2008 Annual Report: Video
How the Housing Crisis Cycle Unfolded in the Federal Reserve Fourth District
We didn’t suffer from the crash of hyper-inflated housing prices, as people did in California, Florida, and other overheated housing markets. We suffered from over-lending.
In a vicious cycle, delinquencies led to defaults, which led to a high number of foreclosures, which led to an oversupply of housing, which led to home prices depreciating, which led mortgage lenders and servicers to suffer big losses that weakened their financial positions.
In normal times, backstops help deal with delinquencies and vacated homes; but during this severe economic downturn the number of homes heading into delinquency and foreclosure became too much for the system to handle.
The foreclosure rate was especially high in our area, but the problem is widespread. At the end of 2008, the percentage of U.S. mortgage loans in foreclosure was a record-setting 3.3 percent.
In strong markets, where population is on the rise, this problem—having more houses on the market than there are buyers—could see some relief once the economy begins to turn. Vacant houses could be absorbed by the increasing number of people living in the area (view video of 4-D Housing Crisis).
In the 4th District, however, some communities are seeing their population fall which means the vacant homes won’t be so easily absorbed following a turnaround.
Federal Reserve Bank of Cleveland Proposal for Breaking the Housing Crisis Cycle
Unless we attack the housing crisis cycle at multiple points, there’s a chance our efforts will fall short
If we only focus on delinquencies and foreclosures, and fail to address the problem of what to do with the excess of homes on the market, we won’t break the cycle.
The focus should be on a set of coordinated, long-term policies that target multiple points in the housing crisis cycle.
Loan modifications. We believe in compensating mortgage servicers who modify loans to keep people in their homes. We also think we should look at temporarily shielding lenders from investor lawsuits that might be filed as a result of their loan modification efforts.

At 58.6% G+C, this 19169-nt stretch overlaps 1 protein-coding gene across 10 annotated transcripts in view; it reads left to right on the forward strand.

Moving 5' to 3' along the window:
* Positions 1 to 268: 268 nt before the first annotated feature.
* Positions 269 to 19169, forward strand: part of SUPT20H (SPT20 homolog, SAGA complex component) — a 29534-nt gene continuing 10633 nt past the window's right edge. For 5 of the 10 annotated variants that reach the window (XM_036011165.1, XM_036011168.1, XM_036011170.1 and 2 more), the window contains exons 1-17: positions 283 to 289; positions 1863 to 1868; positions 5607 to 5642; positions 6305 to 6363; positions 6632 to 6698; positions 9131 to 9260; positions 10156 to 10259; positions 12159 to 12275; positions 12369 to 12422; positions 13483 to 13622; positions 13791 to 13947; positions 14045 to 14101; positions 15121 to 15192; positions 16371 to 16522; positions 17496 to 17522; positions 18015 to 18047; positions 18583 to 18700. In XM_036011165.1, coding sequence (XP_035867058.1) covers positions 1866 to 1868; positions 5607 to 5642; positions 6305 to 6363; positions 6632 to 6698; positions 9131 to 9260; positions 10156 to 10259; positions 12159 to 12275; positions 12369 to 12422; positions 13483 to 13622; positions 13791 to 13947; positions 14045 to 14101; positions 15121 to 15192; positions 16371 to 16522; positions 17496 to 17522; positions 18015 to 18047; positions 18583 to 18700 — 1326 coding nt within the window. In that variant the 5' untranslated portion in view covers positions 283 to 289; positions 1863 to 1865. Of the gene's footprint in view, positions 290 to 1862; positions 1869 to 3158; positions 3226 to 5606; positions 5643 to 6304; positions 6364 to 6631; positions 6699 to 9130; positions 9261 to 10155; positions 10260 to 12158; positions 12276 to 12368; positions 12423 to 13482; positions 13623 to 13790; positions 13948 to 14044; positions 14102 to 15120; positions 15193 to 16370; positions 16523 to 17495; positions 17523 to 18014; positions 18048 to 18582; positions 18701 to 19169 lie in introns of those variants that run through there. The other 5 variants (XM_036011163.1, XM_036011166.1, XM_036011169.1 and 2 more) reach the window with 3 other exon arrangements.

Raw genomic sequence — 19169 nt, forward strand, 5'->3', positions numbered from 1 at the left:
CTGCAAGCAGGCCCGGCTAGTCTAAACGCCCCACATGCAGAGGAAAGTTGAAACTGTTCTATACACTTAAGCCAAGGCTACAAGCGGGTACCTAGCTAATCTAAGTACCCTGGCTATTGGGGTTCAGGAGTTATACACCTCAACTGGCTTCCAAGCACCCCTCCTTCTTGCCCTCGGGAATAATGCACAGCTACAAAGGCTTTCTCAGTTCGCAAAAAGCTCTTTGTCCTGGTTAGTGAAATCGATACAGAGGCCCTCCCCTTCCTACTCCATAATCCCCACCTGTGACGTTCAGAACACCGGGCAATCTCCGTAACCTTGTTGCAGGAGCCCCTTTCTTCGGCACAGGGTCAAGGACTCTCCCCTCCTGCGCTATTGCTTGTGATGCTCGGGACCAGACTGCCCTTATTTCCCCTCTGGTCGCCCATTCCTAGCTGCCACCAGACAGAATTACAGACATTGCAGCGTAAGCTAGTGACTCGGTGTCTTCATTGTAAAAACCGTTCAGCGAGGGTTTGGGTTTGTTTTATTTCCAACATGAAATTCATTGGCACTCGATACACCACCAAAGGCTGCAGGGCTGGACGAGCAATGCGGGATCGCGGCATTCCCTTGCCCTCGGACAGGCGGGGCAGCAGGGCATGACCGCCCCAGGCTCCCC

Convert some of the excess housing stock to rental property. Policymakers may find it necessary to subsidize the first movers, but putting renters in houses that might be left vacant by borrowers who’ve been foreclosed on could help preserve the health of neighborhoods. So could allowing borrowers to remain in their homes as renters instead of owners.
Land banks are another useful tool for helping local governments deal with the problem of abandoned homes. For land banks to happen, legislation needs to be passed, and it has been, in places such as Cuyahoga County, which includes Cleveland, Ohio. Land banks are effective at addressing the problem of having an oversupply of housing that drives property prices down, and we think they can be a great help in preventing neighborhoods from sliding into ruin.
Robust code enforcement. A problem local governments face is that efforts to keep homes from falling into disrepair are often cumbersome and expensive. They spend a lot of money and time locating and serving notices and taking legal action when necessary. We propose funding for robust code enforcement programs to give local governments the resources they need to keep homes, and ultimately entire neighborhoods, from losing their value.
Recapitalize the banking system. If our financial institutions are not strong enough to lend confidently, growth will suffer. Over the past several months, the Treasury has launched a number of initiatives to help recapitalize the banking system, and the Cleveland Federal Reserve continues to study recapitalization strategies.
For the housing crisis cycle to be broken, we think that it would be ineffective to look for one big idea that works equally well for everyone everywhere. The problem is interconnected, and our solution should be, as well. We also need to take a long-term view. These conditions were not created overnight, and it’ll take a multi-faceted, coordinated, and sustained effort to break the cycle that has too many Americans in its grip.